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Solar energy and salt water power vegetable farms in the desert

by Futures Centre, Aug 4
1 minute read

Solar energy and salt water power vegetable farms in the desert

With scorching summer temperatures and little rainfall, the barren scrublands around the port of Aqaba in Jordan, one of the world’s most arid countries, might seem ill suited to cultivating cucumbers. Yet a Norwegian company is planning to set up a solar-powered, 20 hectare (50 acre) facility that promises to grow a variety of vegetables without wasting a drop of fresh water.


There Will Be Water: A bright spark in dark times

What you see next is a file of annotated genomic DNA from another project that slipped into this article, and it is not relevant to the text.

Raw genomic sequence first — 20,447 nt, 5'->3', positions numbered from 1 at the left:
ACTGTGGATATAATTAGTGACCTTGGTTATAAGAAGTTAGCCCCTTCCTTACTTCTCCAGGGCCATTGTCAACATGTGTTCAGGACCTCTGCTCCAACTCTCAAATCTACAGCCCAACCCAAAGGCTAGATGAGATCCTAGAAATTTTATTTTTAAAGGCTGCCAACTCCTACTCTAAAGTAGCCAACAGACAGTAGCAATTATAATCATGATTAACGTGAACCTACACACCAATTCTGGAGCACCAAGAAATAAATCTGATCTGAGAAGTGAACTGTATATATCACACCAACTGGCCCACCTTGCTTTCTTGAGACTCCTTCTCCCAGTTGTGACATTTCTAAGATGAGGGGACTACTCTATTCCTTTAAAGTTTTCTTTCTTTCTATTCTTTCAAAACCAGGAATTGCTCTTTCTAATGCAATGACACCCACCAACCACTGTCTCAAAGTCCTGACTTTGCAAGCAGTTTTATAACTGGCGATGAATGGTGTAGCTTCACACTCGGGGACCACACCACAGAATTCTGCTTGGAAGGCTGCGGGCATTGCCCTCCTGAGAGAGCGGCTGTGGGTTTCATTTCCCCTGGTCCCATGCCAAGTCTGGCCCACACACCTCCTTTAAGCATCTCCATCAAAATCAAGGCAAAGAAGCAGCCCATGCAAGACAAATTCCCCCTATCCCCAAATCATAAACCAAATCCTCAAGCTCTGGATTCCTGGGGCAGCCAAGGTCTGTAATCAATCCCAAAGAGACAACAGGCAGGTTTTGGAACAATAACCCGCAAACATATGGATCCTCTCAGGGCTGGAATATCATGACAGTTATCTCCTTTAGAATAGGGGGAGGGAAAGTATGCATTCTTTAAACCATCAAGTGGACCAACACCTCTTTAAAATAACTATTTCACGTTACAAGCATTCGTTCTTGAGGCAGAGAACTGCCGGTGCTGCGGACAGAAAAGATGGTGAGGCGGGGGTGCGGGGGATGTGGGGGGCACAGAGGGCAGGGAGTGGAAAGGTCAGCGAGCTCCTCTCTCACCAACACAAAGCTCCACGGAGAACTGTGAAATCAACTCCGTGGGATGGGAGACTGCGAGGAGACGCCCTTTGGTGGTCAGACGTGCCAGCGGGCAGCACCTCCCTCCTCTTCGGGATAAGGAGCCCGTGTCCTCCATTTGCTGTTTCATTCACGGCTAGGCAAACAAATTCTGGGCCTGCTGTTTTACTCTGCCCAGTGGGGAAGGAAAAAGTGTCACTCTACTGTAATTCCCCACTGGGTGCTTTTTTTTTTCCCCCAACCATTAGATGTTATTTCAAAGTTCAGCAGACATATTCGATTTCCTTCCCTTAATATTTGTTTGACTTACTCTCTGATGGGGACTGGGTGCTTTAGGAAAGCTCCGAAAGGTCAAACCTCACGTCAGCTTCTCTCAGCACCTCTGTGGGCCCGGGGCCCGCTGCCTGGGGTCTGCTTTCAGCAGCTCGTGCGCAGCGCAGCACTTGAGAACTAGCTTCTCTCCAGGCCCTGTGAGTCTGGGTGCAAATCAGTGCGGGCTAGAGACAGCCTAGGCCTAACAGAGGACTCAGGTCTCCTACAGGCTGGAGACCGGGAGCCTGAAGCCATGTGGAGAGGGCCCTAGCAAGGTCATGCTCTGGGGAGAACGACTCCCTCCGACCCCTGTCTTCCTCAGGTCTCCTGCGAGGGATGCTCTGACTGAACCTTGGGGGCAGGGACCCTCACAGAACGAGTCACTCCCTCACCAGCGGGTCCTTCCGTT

This determined declaration is an apt title for Danish filmmaker Per Liebeck’s award-winning documentary about British engineer Bill Watts and his relentless effort to turn some of the driest places on earth into fertile fruit and vegetable farms. Released last October and screened on Tuesday at the Transitions Film Festival in Sydney, There Will be Water chronicles the origins of The Sahara Forest Project, which began as an idea by Watts and his team to tackle food, water, and energy crises, some of the most pressing challenges of our time.


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